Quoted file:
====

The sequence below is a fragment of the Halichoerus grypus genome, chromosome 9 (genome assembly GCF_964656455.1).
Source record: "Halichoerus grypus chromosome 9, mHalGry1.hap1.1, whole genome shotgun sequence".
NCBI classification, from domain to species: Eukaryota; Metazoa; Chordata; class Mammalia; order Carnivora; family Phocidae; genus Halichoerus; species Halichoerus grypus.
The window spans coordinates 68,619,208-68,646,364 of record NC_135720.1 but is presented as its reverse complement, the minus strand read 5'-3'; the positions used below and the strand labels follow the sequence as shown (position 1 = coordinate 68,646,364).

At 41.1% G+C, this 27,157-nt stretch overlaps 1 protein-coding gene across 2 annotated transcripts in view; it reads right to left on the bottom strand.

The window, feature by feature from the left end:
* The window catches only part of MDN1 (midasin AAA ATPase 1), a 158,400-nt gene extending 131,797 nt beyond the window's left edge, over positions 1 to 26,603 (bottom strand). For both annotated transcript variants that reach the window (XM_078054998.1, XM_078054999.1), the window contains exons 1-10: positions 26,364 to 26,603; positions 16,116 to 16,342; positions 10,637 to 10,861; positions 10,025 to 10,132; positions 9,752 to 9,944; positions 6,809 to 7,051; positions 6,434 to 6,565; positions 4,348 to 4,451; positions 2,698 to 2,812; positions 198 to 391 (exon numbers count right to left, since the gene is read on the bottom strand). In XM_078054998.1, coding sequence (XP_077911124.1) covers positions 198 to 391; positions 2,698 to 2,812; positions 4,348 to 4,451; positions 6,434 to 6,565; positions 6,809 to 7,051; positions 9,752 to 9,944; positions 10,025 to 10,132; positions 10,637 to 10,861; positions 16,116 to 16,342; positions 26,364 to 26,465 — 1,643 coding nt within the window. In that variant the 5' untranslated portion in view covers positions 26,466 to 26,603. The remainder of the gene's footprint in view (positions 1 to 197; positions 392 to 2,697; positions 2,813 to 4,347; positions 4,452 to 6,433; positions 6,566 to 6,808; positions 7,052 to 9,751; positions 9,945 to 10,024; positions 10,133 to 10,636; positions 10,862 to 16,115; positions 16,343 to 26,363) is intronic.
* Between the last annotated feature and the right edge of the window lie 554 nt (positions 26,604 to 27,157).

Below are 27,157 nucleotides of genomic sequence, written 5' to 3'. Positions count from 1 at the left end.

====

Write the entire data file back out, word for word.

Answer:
The sequence below is a fragment of the Halichoerus grypus genome, chromosome 9 (genome assembly GCF_964656455.1).
Source record: "Halichoerus grypus chromosome 9, mHalGry1.hap1.1, whole genome shotgun sequence".
NCBI classification, from domain to species: Eukaryota; Metazoa; Chordata; class Mammalia; order Carnivora; family Phocidae; genus Halichoerus; species Halichoerus grypus.
The window spans coordinates 68,619,208-68,646,364 of record NC_135720.1 but is presented as its reverse complement, the minus strand read 5'-3'; the positions used below and the strand labels follow the sequence as shown (position 1 = coordinate 68,646,364).

At 41.1% G+C, this 27,157-nt stretch overlaps 1 protein-coding gene across 2 annotated transcripts in view; it reads right to left on the bottom strand.

The window, feature by feature from the left end:
* The window catches only part of MDN1 (midasin AAA ATPase 1), a 158,400-nt gene extending 131,797 nt beyond the window's left edge, over positions 1 to 26,603 (bottom strand). For both annotated transcript variants that reach the window (XM_078054998.1, XM_078054999.1), the window contains exons 1-10: positions 26,364 to 26,603; positions 16,116 to 16,342; positions 10,637 to 10,861; positions 10,025 to 10,132; positions 9,752 to 9,944; positions 6,809 to 7,051; positions 6,434 to 6,565; positions 4,348 to 4,451; positions 2,698 to 2,812; positions 198 to 391 (exon numbers count right to left, since the gene is read on the bottom strand). In XM_078054998.1, coding sequence (XP_077911124.1) covers positions 198 to 391; positions 2,698 to 2,812; positions 4,348 to 4,451; positions 6,434 to 6,565; positions 6,809 to 7,051; positions 9,752 to 9,944; positions 10,025 to 10,132; positions 10,637 to 10,861; positions 16,116 to 16,342; positions 26,364 to 26,465 — 1,643 coding nt within the window. In that variant the 5' untranslated portion in view covers positions 26,466 to 26,603. The remainder of the gene's footprint in view (positions 1 to 197; positions 392 to 2,697; positions 2,813 to 4,347; positions 4,452 to 6,433; positions 6,566 to 6,808; positions 7,052 to 9,751; positions 9,945 to 10,024; positions 10,133 to 10,636; positions 10,862 to 16,115; positions 16,343 to 26,363) is intronic.
* Between the last annotated feature and the right edge of the window lie 554 nt (positions 26,604 to 27,157).

Below are 27,157 nucleotides of genomic sequence, written 5' to 3'. Positions count from 1 at the left end.